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After baby kestrels’ death, DWR warns to not disturb bird nests

Posted at 4:43 PM, Jul 09, 2019

SALT LAKE CITY — The Utah Department of Wildlife Resources is sending a warning message after two baby kestrels died in a nest that was tampered with outside a Lehi business.

According to DWR spokeswoman Faith Heaton Jolley, a concerned citizen notified the department.

“They noticed a net had been installed and it was separating the baby birds in the nest from the adult kestrel,” Jolley said.

DWR officers responded and called the Lehi Fire Department for help because the building was too tall to reach on their own. With the help of a ladder truck, wildlife officers and firefighters were able to remove the net and save the baby birds.

But they couldn't save all of them — two of the five baby birds in the nest were already dead.

“Our officer wasn't sure if they'd previously died or if it was as a result of being kind of cut off from their parents and from being able to get out,” Jolley said.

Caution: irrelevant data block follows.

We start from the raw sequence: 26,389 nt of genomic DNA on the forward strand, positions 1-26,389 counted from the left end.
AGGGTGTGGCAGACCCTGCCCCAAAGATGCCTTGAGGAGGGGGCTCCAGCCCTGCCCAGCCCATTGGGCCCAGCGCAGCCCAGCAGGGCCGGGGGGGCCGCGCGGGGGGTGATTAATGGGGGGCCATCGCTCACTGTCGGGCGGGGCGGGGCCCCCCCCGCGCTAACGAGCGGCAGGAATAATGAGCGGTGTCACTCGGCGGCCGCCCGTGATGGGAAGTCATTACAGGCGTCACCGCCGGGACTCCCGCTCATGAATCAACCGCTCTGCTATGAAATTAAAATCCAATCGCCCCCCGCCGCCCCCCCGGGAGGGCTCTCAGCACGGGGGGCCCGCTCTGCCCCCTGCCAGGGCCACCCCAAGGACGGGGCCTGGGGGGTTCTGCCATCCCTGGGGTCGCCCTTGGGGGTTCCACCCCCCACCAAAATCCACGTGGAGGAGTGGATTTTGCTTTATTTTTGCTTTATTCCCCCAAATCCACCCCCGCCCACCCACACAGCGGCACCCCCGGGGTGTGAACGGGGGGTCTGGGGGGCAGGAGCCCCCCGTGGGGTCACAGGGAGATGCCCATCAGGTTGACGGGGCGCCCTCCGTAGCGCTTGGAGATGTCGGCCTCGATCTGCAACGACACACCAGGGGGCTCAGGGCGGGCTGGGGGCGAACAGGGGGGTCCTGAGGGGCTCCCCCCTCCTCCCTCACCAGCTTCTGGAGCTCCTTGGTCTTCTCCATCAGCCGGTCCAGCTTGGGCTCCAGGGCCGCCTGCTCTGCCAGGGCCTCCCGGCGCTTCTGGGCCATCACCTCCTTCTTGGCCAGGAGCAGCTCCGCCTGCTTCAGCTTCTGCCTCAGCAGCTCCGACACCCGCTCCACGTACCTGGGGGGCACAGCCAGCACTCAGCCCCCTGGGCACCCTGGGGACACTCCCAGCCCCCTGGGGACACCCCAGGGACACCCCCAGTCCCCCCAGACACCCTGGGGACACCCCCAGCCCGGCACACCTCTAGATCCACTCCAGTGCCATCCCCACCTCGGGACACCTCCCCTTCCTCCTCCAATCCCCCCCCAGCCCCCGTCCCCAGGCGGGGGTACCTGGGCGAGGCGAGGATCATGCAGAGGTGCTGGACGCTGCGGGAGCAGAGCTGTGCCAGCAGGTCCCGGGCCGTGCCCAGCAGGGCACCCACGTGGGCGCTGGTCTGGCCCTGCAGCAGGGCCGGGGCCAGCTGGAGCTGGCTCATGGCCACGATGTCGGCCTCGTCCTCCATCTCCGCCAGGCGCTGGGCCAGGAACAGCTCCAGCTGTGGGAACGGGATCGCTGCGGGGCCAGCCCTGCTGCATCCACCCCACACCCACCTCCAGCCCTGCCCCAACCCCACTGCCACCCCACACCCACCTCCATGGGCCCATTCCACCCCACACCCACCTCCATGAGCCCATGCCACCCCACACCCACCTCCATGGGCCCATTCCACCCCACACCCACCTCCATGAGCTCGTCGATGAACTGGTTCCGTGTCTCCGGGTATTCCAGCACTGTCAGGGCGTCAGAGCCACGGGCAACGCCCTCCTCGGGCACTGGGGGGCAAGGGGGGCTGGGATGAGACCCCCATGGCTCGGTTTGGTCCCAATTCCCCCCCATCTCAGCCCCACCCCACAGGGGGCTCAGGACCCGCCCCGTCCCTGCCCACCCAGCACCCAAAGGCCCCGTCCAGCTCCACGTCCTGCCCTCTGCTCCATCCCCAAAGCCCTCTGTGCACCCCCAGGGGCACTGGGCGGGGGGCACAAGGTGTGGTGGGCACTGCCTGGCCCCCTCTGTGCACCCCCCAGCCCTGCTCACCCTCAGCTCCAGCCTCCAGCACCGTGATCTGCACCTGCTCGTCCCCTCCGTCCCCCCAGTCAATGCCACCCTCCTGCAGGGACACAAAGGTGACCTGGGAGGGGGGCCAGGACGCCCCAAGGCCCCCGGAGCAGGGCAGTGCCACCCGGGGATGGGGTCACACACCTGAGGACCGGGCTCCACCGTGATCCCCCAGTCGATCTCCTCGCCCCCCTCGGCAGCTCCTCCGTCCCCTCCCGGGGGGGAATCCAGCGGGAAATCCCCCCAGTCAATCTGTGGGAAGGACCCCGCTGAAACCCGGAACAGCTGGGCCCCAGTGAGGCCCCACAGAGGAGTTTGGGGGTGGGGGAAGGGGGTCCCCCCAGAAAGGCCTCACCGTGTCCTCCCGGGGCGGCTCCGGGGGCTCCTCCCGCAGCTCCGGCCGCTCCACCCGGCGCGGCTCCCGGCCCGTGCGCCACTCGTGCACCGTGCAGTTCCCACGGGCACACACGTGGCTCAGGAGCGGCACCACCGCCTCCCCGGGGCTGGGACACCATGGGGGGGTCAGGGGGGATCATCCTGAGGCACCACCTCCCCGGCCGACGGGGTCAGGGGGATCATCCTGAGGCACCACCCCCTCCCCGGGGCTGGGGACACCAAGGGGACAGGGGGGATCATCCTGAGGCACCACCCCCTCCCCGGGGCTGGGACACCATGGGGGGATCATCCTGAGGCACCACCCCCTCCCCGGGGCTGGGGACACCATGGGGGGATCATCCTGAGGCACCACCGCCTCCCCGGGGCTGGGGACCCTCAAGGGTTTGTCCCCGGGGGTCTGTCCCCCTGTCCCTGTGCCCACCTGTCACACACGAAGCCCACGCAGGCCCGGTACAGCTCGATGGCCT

The three remaining baby birds were removed from the nest and were able to fly away.

“It's hatching season, and so we just want to remind people: Don't touch baby birds. Don't bother nests,” Jolley said.

She added that installing the net was not only inhumane, but illegal.

“These are federally protected birds. They're protected under the Migratory Bird Treaty Act,” Jolley said.

DWR officials have not yet found out who put the net up, but they could receive a citation.

While they work to track down the owner, the department wants to remind Utahns that despite sometimes being a nuisance, there's nothing you can do once these birds have built their home and started a family.

“They do end up pooping a lot of times on the building or fall on the sidewalk," Jolley said, "or they'll get mud or dirt on buildings."

Fortunately, however, they won’t be there for long.

“You can prevent birds from nesting before they nest," Jolley said, "but once they've nested, you just need to wait until the birds have hatched and they leave... Then you can remove the nest."

As for the Lehi business owner, once the DWR gets in contact and finds out who was responsible for installing the net, then they'll determine whether to issue a citation.